Fludd Mosaical Philosophy Book 1, Chapter1.
BOOK ONECHAPTER IIn this Chapter it is demonstrated that God is that pure and catholic Unity,which includes and comprehends in itself all multiplicity.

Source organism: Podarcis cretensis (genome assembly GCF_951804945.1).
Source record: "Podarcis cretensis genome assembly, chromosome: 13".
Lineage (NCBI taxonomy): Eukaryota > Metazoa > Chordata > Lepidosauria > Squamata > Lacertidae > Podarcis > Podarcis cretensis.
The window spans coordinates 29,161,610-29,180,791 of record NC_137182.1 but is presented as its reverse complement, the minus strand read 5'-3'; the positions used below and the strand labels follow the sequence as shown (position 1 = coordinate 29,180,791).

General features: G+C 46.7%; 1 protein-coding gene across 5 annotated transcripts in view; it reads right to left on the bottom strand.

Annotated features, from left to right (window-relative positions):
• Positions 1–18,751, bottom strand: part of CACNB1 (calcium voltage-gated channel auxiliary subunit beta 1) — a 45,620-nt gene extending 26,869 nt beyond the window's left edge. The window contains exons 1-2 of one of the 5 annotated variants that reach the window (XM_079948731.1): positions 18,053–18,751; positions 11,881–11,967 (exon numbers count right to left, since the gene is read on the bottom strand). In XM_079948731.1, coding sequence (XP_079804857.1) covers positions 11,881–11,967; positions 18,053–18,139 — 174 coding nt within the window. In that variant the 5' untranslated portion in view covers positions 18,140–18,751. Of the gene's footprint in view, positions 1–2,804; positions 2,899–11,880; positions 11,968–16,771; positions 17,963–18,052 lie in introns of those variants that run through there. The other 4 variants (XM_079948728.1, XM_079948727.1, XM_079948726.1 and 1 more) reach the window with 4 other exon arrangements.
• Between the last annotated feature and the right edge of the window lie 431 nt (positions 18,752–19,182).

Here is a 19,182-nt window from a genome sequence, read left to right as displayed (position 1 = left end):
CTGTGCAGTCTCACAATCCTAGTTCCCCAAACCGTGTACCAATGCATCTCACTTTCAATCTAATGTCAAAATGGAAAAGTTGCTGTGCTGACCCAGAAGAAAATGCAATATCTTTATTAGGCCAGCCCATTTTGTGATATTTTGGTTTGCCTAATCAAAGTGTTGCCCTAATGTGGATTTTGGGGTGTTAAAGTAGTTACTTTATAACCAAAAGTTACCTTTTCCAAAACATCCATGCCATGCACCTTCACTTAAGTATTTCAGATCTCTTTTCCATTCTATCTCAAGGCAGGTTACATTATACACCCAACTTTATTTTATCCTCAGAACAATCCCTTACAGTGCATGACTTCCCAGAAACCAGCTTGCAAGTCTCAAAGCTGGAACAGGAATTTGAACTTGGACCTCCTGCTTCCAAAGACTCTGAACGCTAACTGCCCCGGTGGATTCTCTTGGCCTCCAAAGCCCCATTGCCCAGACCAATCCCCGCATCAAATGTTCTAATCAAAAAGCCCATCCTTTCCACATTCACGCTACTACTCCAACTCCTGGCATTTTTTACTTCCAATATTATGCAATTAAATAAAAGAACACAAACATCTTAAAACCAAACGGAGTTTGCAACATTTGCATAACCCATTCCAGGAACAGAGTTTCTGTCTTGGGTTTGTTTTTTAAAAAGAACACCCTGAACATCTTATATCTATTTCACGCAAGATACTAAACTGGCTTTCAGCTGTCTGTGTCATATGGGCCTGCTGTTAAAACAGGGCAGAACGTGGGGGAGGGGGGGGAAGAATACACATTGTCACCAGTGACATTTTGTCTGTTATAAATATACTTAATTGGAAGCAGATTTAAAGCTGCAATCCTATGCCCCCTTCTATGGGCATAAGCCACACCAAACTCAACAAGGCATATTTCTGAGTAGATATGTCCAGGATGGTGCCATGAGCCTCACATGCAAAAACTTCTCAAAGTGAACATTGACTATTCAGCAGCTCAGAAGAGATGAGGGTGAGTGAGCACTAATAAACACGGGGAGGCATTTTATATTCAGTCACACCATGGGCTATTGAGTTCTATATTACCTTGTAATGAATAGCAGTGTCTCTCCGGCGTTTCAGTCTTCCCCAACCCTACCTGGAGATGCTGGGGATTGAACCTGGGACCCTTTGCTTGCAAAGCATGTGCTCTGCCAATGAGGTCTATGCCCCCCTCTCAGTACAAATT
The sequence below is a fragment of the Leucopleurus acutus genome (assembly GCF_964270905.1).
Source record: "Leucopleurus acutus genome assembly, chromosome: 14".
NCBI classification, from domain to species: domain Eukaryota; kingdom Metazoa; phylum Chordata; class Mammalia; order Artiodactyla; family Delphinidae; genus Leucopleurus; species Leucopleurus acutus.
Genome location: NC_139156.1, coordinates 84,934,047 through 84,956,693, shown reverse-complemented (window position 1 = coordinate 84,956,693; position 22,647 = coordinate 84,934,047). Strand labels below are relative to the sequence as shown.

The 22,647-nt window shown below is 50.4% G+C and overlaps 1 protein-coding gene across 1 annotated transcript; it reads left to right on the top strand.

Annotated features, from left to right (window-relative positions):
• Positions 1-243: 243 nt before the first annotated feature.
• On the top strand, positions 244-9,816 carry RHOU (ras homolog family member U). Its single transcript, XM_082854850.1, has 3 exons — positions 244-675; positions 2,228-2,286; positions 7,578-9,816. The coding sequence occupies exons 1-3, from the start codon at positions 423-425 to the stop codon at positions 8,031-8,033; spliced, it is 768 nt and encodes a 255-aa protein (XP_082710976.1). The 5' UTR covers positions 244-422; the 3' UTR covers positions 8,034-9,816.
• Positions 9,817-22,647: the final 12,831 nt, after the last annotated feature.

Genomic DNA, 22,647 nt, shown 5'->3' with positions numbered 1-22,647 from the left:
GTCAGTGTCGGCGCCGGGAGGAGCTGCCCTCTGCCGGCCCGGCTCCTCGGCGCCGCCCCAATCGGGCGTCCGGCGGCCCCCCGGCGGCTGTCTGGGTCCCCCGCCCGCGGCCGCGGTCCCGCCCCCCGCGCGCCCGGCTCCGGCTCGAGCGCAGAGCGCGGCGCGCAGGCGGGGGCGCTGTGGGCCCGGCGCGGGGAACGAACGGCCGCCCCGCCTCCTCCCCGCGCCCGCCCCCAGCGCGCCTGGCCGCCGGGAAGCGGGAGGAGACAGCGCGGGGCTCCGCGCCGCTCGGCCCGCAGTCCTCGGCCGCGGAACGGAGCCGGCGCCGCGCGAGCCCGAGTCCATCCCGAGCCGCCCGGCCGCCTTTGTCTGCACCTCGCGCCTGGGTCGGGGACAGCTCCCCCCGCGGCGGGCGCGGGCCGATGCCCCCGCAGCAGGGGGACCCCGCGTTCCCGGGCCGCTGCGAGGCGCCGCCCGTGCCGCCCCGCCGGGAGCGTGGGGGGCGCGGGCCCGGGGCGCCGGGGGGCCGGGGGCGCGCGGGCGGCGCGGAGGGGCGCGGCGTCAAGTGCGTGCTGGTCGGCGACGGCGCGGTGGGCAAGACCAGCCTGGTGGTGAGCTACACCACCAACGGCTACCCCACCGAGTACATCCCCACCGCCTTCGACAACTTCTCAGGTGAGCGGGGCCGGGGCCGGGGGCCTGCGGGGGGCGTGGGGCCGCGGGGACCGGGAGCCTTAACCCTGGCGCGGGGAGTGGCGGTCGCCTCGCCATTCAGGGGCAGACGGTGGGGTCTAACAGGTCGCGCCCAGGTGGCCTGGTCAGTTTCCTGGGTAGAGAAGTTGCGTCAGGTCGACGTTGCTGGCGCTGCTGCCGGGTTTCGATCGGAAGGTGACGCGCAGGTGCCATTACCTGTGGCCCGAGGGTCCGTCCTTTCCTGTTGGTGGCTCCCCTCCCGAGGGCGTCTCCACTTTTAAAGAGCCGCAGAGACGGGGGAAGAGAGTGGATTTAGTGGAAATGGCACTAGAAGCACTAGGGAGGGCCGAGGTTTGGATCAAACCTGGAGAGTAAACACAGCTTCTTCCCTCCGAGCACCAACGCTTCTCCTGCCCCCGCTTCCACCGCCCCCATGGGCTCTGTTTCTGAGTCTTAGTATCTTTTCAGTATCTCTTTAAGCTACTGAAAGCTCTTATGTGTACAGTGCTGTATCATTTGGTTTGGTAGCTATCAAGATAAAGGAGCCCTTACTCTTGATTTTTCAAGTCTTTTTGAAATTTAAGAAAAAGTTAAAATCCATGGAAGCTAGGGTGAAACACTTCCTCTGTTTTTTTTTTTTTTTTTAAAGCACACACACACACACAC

As there is no man, be he never so highly exalted in the sphere of Mathematical perfection, or profoundly dived intothe mystical bowels of the abstrutest Arithmetic, that can with the quick eye-sight of his ripest understanding,observe or descry any thing, either by order or antiquity, to challenge justly unto itself, a place or rank before Unity(and for this reason, the wisest philosophers do ingenuously confess that it is the only principle or root of all numberand multitude. So also ought each person of judgment to acknowledge, that this radical Identity, as it is consideredin its pure and absolute nature and condition, cannot be limited by any quantitative dimension, nor yet included orcomprehended by any member, nor divided into distinct portions, nor yet defined by any substantial quiddity orentity. And hereupon it has been judiciously concluded by wise men, that Unity is the most ancient and radicalprinciple of all others, for as much as it comprehends in itself all substances, qualities, and quantities no otherwisethan the Geometric prick or point, being considered in its naked simplicity, is observed to be indivisible, andscarcely to be perceived as if it were nothing to be determined, and yet nevertheless, the prick or point is evidentlyknown to be the infallible beginning, not only of every Geometrical line, but also of all other continuatedMathematical dimensions whatsoever, seeing that it comprehends all magnitudes, and is not comprehended by any.These two principles of all dimensions whatsoever, since that they in order, rank, and antiquity, do precede andexcel all others, did the expert Mathematicians invent, after the typical imitation or image of the most internalcentral, and abstruse point of Divinity, or divinest and brightest Unity, remaining in that very estate in which it stoodbefore the creation of the world, namely when it reserved itself within itself, and remained occult and hidden fromall potential creatures, which it was pleased afterward, by revealing of itself, or emission of its vivifying light, toenact and make manifest for its abode in its simple and absolute nature of unity, without having any respect orconsideration to things which it would create.So that in this manner of this Unity's being and existence, it could not be esteemed for God, for as much as hithertoit had not produced any creature, by which it might be adorned or acknowledged as God. Neither could it rightfullybe styled or termed a Father, for it did not appear to have thought on any Son or issue, either Archetypal and ideal,or typical and mundane. Neither could it be refuted as the Sumum Bonum, or highest goodness, being that thedeformed matter or dark Chaos, or rather Hyle, did not as yet taste of that his bright and all-enacting blessing, whichwas concealed and hidden in its potential darkness and obscurity, which was therefore void of all form. Neithercould it be entitled fair, for as much as it did not hitherto impart its beauty, for the decoration or enacting of anycreature. For could it rightly be said to be eternity, being that in this manner of its occultation within itself, it seemedunto human capacity not to exist at all, and consequently not to have any reference or commerce with either eternity,or aeviality, or temporality. Moreover it could not assume or challenge unto itself the name of principle, because ithad no relation as yet to any thing that did spring or issue from any beginning. To conclude, the nature of this simpleMonadic existence, was before all created, so occult and obscure unto mortals apprehension, and in its order andantiquity so unknown, and so inscrutable and incomprehensible in its essence, that it could not in any way beconcluded to be either substance, or quantity, or quality, but rather was conceived to be a certain transcendent entityor existence, reserved only in itself, and consisting of itself, not having any principle root or beginning to springfrom, and exist by, but only from and of itself, in whose Divine Puissance as in a place without end or limits, allthings which are now explicitly apparent, were then complicity contained, although in regard of our capacity, theywere esteemed nothing.And for this reason, such persons as were conversant in the laws of the true 'wisdom, have enacted in their neverdying Registers, that this mystical infinity, when it was thus wrapped in the gloomy clew, or profound abyss of darkness, and remained as it were vacant, or resting in itself, without any action, or (as they say, having regard or